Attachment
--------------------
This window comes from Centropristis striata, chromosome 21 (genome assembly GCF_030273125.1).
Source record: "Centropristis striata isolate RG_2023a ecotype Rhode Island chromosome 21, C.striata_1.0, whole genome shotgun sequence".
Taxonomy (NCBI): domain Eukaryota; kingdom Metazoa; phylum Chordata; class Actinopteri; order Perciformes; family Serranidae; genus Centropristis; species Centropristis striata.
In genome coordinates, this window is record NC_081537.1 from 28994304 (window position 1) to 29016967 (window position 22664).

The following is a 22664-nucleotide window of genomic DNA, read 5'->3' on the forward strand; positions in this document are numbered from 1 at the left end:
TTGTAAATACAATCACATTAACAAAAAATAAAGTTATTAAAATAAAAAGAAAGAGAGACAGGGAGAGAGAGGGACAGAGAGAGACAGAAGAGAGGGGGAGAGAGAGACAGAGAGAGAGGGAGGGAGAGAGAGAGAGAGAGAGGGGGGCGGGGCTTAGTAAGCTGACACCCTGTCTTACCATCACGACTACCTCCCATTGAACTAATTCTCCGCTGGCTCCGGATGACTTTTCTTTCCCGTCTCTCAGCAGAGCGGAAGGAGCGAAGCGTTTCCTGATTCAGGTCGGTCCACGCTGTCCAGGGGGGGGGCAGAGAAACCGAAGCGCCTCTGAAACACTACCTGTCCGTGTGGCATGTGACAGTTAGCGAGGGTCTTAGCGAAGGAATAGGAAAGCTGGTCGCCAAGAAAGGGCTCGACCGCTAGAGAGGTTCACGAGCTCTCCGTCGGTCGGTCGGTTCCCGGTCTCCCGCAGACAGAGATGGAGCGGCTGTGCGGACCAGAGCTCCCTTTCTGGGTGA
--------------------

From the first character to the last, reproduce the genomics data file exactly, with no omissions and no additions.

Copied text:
This window comes from Centropristis striata, chromosome 21 (genome assembly GCF_030273125.1).
Source record: "Centropristis striata isolate RG_2023a ecotype Rhode Island chromosome 21, C.striata_1.0, whole genome shotgun sequence".
Taxonomy (NCBI): domain Eukaryota; kingdom Metazoa; phylum Chordata; class Actinopteri; order Perciformes; family Serranidae; genus Centropristis; species Centropristis striata.
In genome coordinates, this window is record NC_081537.1 from 28994304 (window position 1) to 29016967 (window position 22664).

The following is a 22664-nucleotide window of genomic DNA, read 5'->3' on the forward strand; positions in this document are numbered from 1 at the left end:
TTGTAAATACAATCACATTAACAAAAAATAAAGTTATTAAAATAAAAAGAAAGAGAGACAGGGAGAGAGAGGGACAGAGAGAGACAGAAGAGAGGGGGAGAGAGAGACAGAGAGAGAGGGAGGGAGAGAGAGAGAGAGAGAGGGGGGCGGGGCTTAGTAAGCTGACACCCTGTCTTACCATCACGACTACCTCCCATTGAACTAATTCTCCGCTGGCTCCGGATGACTTTTCTTTCCCGTCTCTCAGCAGAGCGGAAGGAGCGAAGCGTTTCCTGATTCAGGTCGGTCCACGCTGTCCAGGGGGGGGGCAGAGAAACCGAAGCGCCTCTGAAACACTACCTGTCCGTGTGGCATGTGACAGTTAGCGAGGGTCTTAGCGAAGGAATAGGAAAGCTGGTCGCCAAGAAAGGGCTCGACCGCTAGAGAGGTTCACGAGCTCTCCGTCGGTCGGTCGGTTCCCGGTCTCCCGCAGACAGAGATGGAGCGGCTGTGCGGACCAGAGCTCCCTTTCTGGGTGA